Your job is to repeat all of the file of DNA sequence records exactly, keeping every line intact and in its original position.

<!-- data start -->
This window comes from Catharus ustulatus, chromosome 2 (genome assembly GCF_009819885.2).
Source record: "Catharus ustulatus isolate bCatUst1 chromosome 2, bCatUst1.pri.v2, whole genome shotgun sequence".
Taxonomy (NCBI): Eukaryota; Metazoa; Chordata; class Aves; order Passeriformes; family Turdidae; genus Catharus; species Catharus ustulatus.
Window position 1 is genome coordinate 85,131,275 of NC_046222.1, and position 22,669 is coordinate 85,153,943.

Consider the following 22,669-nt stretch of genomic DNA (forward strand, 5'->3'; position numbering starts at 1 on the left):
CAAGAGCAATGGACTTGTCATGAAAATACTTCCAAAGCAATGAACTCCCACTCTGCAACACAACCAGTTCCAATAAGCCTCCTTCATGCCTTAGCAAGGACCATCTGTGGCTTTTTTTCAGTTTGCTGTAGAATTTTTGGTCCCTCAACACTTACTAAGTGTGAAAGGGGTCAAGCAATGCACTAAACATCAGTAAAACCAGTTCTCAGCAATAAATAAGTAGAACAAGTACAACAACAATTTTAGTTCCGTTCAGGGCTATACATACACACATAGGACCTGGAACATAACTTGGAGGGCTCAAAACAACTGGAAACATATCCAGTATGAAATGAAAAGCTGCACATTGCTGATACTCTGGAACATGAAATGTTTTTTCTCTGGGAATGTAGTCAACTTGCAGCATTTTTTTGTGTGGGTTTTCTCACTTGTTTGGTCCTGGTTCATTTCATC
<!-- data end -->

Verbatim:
This window comes from Catharus ustulatus, chromosome 2 (genome assembly GCF_009819885.2).
Source record: "Catharus ustulatus isolate bCatUst1 chromosome 2, bCatUst1.pri.v2, whole genome shotgun sequence".
Taxonomy (NCBI): Eukaryota; Metazoa; Chordata; class Aves; order Passeriformes; family Turdidae; genus Catharus; species Catharus ustulatus.
Window position 1 is genome coordinate 85,131,275 of NC_046222.1, and position 22,669 is coordinate 85,153,943.

Consider the following 22,669-nt stretch of genomic DNA (forward strand, 5'->3'; position numbering starts at 1 on the left):
CAAGAGCAATGGACTTGTCATGAAAATACTTCCAAAGCAATGAACTCCCACTCTGCAACACAACCAGTTCCAATAAGCCTCCTTCATGCCTTAGCAAGGACCATCTGTGGCTTTTTTTCAGTTTGCTGTAGAATTTTTGGTCCCTCAACACTTACTAAGTGTGAAAGGGGTCAAGCAATGCACTAAACATCAGTAAAACCAGTTCTCAGCAATAAATAAGTAGAACAAGTACAACAACAATTTTAGTTCCGTTCAGGGCTATACATACACACATAGGACCTGGAACATAACTTGGAGGGCTCAAAACAACTGGAAACATATCCAGTATGAAATGAAAAGCTGCACATTGCTGATACTCTGGAACATGAAATGTTTTTTCTCTGGGAATGTAGTCAACTTGCAGCATTTTTTTGTGTGGGTTTTCTCACTTGTTTGGTCCTGGTTCATTTCATC